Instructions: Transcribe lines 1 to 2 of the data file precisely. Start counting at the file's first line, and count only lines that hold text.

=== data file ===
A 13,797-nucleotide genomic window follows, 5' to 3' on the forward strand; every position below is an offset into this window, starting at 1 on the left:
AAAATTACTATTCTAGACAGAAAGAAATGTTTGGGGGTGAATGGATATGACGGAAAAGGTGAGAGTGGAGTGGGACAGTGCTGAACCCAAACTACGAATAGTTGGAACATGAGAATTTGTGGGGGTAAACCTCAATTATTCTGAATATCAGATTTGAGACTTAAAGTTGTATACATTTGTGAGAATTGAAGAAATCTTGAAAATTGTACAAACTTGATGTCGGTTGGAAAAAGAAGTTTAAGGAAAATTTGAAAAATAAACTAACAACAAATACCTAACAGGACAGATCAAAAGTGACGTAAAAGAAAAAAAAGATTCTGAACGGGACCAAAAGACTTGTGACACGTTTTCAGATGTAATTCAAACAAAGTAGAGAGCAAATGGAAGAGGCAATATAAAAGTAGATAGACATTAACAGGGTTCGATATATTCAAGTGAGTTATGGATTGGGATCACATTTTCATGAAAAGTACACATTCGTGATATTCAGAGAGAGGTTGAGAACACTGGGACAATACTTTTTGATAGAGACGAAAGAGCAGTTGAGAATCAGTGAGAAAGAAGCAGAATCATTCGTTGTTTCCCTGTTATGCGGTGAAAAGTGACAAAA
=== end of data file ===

A 13,797-nucleotide genomic window follows, 5' to 3' on the forward strand; every position below is an offset into this window, starting at 1 on the left:
AAAATTACTATTCTAGACAGAAAGAAATGTTTGGGGGTGAATGGATATGACGGAAAAGGTGAGAGTGGAGTGGGACAGTGCTGAACCCAAACTACGAATAGTTGGAACATGAGAATTTGTGGGGGTAAACCTCAATTATTCTGAATATCAGATTTGAGACTTAAAGTTGTATACATTTGTGAGAATTGAAGAAATCTTGAAAATTGTACAAACTTGATGTCGGTTGGAAAAAGAAGTTTAAGGAAAATTTGAAAAATAAACTAACAACAAATACCTAACAGGACAGATCAAAAGTGACGTAAAAGAAAAAAAAGATTCTGAACGGGACCAAAAGACTTGTGACACGTTTTCAGATGTAATTCAAACAAAGTAGAGAGCAAATGGAAGAGGCAATATAAAAGTAGATAGACATTAACAGGGTTCGATATATTCAAGTGAGTTATGGATTGGGATCACATTTTCATGAAAAGTACACATTCGTGATATTCAGAGAGAGGTTGAGAACACTGGGACAATACTTTTTGATAGAGACGAAAGAGCAGTTGAGAATCAGTGAGAAAGAAGCAGAATCATTCGTTGTTTCCCTGTTATGCGGTGAAAAGTGACAAAA